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Two New Books on Ecology

Reviewed by Mark Lombard
Catholic News Service

God in the Garden: A Week by Week Journey Through the Christian Year, by Maureen Gilmer. Loyola Press (Chicago, 2002). 215 pp., $17.95 (paper).

The Re-enchantment of Nature: The Denial of Religion and The Ecological Crisis, by Alister McGrath. Doubleday (New York, 2002). 256 pp., $23.95.

In time for the observance of the feast of St. Francis, two recent books focus attention on the Christian responsibility to tend the resources of the earth.

"God in the Garden: A Week-by-Week Journey Through the Christian Year" couples practical information about plants with spiritual insight. It is organized around 48 weekly and 12 monthly entries, each with a Scripture passage, a meditation, an inspirational gardening quote, gardening information, a discussion about the plant featured, a detailed line drawing and a prayer.

From the snowdrop, which was known as the "flower of the purification," to the more common carnation, chrysanthemum and tomato, author Maureen Gilmer details each plant entry with a description of its origin, scientific name, habitat, size, information about when to plant and notable features as well as any particular Christian significance.

Writer of 15 books, syndicated columnist, founder of two gardening-related Web sites, landscape designer and horticultural consultant, Gilmer also offers the reader a useful glossary of terms and list of catalogues and books on plant supplies and "Christian gardens." She writes that through her quarter-century of horticulture work she has "found myriad connections between plants and religion," adding that the liturgy and Christian calendar of feast days "have clear parallels to the farmer's annual cycle of reaping and sowing."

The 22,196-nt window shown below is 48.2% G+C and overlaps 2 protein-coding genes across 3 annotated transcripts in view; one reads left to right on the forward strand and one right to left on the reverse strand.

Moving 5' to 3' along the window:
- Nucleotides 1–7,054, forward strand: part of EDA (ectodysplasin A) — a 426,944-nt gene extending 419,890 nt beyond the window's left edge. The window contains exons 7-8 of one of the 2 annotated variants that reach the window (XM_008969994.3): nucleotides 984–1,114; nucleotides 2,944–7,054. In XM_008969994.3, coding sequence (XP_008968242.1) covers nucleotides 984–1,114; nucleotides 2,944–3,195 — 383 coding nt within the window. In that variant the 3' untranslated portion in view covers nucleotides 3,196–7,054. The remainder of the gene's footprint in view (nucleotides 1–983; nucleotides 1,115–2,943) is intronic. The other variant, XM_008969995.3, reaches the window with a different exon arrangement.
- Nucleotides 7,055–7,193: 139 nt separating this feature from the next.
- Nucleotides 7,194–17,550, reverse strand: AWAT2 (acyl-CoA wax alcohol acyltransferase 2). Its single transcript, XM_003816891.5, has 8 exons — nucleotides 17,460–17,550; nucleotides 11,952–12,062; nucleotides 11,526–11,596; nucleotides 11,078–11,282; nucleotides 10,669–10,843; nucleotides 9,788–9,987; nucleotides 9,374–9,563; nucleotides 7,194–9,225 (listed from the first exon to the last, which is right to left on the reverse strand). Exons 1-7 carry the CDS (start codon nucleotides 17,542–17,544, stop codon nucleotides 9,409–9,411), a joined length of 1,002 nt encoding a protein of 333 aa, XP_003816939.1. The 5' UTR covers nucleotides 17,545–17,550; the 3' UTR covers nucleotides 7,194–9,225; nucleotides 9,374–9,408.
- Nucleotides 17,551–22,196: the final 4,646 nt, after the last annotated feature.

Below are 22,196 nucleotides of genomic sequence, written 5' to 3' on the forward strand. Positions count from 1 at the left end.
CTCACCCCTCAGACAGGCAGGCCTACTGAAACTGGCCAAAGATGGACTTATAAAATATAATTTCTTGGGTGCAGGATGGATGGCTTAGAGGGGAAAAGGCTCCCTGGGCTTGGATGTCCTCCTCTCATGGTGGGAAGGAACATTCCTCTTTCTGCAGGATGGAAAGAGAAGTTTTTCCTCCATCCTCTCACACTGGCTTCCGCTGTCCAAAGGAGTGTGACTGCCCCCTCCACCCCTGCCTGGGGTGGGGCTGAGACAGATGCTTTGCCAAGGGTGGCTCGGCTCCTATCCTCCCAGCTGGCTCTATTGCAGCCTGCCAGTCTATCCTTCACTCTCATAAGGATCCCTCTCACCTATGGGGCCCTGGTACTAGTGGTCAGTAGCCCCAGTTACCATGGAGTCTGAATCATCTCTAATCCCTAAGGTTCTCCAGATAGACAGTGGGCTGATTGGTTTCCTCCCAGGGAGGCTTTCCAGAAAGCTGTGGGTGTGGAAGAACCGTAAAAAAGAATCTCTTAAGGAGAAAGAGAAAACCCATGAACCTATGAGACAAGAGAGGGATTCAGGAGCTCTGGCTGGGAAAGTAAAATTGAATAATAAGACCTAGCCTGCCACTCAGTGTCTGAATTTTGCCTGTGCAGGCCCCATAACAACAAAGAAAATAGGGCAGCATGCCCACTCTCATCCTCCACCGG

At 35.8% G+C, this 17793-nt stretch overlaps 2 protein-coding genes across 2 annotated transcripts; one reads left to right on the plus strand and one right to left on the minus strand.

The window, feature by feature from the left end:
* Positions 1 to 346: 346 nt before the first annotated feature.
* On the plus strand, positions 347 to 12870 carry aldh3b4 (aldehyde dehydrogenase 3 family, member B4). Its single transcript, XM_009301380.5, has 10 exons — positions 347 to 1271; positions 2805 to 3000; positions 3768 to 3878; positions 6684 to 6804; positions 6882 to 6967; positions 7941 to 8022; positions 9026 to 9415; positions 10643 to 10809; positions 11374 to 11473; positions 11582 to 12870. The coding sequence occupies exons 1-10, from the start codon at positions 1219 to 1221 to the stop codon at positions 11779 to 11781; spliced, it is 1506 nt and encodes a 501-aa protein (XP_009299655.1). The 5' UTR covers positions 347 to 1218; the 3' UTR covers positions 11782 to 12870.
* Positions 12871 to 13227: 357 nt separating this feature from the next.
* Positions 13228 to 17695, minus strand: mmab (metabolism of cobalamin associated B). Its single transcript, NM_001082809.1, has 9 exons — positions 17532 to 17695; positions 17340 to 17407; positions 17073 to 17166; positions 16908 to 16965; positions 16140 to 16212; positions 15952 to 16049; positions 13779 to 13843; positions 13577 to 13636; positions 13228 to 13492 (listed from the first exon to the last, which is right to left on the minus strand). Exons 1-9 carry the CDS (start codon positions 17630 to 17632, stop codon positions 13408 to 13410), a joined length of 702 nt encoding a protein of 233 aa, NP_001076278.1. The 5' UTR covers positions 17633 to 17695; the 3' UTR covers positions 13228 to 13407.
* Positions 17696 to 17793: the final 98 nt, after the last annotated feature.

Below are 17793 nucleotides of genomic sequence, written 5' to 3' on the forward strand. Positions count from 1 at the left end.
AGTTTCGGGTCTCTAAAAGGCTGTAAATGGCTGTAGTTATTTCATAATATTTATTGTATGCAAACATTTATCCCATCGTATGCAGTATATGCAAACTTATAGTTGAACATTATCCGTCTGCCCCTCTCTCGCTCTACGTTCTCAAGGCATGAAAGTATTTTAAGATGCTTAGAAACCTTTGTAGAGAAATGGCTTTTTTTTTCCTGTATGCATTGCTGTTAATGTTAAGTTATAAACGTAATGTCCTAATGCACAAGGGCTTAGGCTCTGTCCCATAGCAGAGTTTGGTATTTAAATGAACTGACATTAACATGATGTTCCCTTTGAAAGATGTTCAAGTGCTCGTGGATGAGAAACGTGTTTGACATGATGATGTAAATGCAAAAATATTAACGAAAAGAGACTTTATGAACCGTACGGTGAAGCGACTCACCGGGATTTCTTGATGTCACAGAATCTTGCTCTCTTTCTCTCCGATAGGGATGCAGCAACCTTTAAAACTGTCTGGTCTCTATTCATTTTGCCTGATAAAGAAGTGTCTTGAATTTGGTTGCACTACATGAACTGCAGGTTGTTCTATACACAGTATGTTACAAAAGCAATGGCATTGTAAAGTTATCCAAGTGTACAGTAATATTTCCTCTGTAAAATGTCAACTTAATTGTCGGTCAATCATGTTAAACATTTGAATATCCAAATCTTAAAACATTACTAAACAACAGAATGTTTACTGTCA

"When God created humans in his own image, he did not choose to place them on a mountaintop, in the ocean, in a building or cave. No, God chose a garden as the ideal place, a paradise in which his beloved creations" should live and "charged them with the task of cultivating and tending the plants," she says.

Hoping readers will "rediscover a path of Christianity that is age-old," Gilmer said that "true wisdom and simplicity" can be found "through a deeper relationship with God in the garden."

In "The Re-enchantment of Nature: The Denial of Religion and the Ecological Crisis," Alister McGrath, a professor of theology at Oxford University, says that the dominant intellectual systems of the last two centuries have led mankind to lose "touch with the world of nature."

On the other hand, Christianity -- in the monastic traditions of the Egyptian and Syrian deserts, Celtic Christianity, Franciscan spirituality and statements of church leaders through today -- has championed a sense of connection and interdependence. McGrath places the blame for the ecological crisis at the feet of the Enlightenment, the lure of technology, modernism, postmodernism and scientific positivism. These forces have perverted "the notion of dominion of nature from 'care' to 'oppression.'"

Before becoming a theologian, McGrath worked at Oxford in the field of molecular biology. He says that there is a "natural link" between scientific research and religious faith as both are "about a sense of wonder and a longing to understand the world."

Yet, he argues, "the dominant theme of our times is that nature has become disenchanted -- robbed and emptied of whatever mystery and sanctity it once was believed to possess." McGrath says mankind must "reclaim the idea of nature as God's creation and act accordingly," denying the view that humanity "possesses" nature but rather serves as a careful steward of its resources. "To re-enchant nature is to accept and cherish its divine origins and signification, not least in what it implies for our own nature and ultimate destiny."